As a “midquel” that fills in gaps between other books in Orson Scott Card’s “enderverse” (the universe inhabited by Ender Wiggin, started in Ender’s Game) and ties up some loose ends, Ender in Exile would probably be hard to understand by anyone who hasn’t read the other books. Even for readers of the other books, it may seem dull to those who prefer action to psychological drama.
But this was probably my favorite of the enderverse books, except perhaps for the one that started it all. Ender’s Game is brilliant, but troubling in the moral issues it raises, and the unhappiness it depicts in so many children deprived of home, family, and any sort of normal childhood. Ender in Exile provides, if not resolution, at least some measure of healing.
Card tells, in an afterword, that a large part of what he was doing in this book is exploring that psychological scars military veterans carry with them even if their bodies bear no outward sign of injury. Ender Wiggin, at twelve years old, is such a veteran, hailed for the victory that saved mankind from their long-feared enemy from the stars. But the knowledge of the deaths he is responsible for – both humans who died in battles under his command, and the entire race of aliens wiped out in the catastrophic final battle – preys on him incessantly.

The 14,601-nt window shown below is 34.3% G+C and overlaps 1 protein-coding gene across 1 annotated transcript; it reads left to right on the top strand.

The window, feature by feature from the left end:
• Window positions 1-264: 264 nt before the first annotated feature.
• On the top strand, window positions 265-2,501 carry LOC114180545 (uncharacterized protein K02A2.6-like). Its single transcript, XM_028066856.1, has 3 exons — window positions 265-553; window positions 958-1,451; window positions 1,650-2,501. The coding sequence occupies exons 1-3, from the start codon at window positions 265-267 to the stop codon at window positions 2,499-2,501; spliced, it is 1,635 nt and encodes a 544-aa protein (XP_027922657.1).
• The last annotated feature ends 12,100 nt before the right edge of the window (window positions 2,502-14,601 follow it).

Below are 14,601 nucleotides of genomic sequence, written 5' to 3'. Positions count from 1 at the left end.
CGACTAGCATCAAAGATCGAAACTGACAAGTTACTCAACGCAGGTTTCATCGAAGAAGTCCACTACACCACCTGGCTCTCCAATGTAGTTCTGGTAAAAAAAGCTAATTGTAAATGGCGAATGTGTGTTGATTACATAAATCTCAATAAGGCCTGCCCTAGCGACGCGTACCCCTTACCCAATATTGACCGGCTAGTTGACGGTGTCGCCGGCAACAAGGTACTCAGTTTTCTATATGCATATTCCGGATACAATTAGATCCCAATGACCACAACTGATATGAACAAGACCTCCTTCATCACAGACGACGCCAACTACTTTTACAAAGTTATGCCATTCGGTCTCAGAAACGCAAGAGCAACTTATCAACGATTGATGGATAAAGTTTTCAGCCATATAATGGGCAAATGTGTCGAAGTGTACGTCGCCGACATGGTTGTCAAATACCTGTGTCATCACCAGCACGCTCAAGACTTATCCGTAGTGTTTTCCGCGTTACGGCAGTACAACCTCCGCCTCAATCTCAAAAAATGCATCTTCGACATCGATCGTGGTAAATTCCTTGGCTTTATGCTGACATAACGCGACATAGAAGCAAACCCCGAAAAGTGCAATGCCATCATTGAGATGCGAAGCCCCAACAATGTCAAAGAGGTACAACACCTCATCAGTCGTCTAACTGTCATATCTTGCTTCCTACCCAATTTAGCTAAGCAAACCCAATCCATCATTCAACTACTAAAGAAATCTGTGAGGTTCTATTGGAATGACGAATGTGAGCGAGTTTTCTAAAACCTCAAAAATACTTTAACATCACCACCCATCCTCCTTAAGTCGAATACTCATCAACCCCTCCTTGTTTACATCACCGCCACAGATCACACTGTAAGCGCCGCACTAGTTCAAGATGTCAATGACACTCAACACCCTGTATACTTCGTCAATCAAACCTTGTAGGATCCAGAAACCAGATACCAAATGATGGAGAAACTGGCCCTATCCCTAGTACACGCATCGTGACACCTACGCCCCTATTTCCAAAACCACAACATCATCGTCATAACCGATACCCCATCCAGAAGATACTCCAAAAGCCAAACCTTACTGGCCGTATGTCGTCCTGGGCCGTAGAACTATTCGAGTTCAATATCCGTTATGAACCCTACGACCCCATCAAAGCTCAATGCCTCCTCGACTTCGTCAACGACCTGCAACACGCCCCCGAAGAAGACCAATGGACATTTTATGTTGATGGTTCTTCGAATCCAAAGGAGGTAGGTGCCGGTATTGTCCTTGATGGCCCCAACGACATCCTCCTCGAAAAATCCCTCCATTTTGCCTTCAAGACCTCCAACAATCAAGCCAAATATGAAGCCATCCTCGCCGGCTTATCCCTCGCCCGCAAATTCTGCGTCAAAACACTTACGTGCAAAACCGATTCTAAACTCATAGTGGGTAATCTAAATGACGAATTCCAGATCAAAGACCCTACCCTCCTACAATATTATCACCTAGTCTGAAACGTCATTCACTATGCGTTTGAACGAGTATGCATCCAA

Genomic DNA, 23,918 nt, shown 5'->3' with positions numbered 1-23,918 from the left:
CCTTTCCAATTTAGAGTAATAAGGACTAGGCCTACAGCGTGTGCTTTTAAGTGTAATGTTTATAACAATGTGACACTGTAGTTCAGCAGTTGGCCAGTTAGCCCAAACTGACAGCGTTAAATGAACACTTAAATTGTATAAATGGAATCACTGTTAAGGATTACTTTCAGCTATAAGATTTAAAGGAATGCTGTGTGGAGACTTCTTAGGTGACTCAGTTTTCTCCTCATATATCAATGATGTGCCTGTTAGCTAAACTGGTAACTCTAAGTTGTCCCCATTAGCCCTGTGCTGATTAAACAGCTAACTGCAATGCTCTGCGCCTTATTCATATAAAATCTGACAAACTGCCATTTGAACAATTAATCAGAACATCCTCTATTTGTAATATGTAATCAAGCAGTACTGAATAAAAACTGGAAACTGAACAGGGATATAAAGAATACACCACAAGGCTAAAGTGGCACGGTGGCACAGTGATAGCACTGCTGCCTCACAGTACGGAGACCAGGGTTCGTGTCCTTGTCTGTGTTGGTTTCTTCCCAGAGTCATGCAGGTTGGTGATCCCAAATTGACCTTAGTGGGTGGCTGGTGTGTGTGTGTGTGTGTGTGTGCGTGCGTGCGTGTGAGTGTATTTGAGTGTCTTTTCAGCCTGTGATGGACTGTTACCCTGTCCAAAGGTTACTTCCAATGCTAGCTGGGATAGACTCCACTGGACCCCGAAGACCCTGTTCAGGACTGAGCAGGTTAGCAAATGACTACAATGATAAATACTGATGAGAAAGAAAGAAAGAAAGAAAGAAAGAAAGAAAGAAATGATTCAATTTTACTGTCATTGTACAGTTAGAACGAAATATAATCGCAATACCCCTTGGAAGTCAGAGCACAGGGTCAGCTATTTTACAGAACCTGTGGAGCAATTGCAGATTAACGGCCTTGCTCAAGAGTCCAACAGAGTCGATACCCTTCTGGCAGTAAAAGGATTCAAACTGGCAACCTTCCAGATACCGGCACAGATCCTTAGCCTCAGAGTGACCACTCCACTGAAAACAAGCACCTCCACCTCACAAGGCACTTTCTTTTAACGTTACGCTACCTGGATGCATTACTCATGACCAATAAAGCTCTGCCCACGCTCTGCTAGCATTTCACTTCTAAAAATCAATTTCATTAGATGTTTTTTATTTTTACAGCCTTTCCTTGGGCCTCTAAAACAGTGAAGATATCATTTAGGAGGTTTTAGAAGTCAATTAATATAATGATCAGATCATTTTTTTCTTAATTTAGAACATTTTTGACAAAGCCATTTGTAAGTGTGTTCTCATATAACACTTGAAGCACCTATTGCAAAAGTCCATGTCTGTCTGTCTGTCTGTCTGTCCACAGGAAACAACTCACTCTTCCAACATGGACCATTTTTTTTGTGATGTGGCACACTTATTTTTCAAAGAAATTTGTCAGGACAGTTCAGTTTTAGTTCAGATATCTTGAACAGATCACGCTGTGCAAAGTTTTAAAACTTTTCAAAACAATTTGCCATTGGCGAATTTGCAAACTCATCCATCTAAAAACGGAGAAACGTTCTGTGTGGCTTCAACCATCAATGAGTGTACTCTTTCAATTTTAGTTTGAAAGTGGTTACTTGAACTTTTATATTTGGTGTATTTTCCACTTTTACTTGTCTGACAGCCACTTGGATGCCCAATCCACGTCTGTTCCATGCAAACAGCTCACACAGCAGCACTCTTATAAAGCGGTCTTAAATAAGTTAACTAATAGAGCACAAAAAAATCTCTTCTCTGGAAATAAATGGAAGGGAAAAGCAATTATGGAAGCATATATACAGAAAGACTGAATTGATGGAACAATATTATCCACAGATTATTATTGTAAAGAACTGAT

There is also a good deal of what I found to be fairly light-hearted storytelling. There is good character development (particularly of Dorabella and Allesandra Toscano, two other colonists on the starship taking Ender to the first human colony on a world once inhabited by the now-dead formics), and serious themes dealt with in the process, but the mood is much less dark than in Ender’s Game, or some of the other enderverse books.
I also enjoyed seeing Ender again. He was what made Ender’s Game what it was (not just him, but what he was subjected to by the adults who trained him, and the way he met each challenge). By the next book (Speaker for the Dead was written next, although later books came earlier chronologically), Ender had transformed into Andrew (his given name), a mature adult, with little indication how he made the difficult transition to maturity. This book tells that story, and tells it well.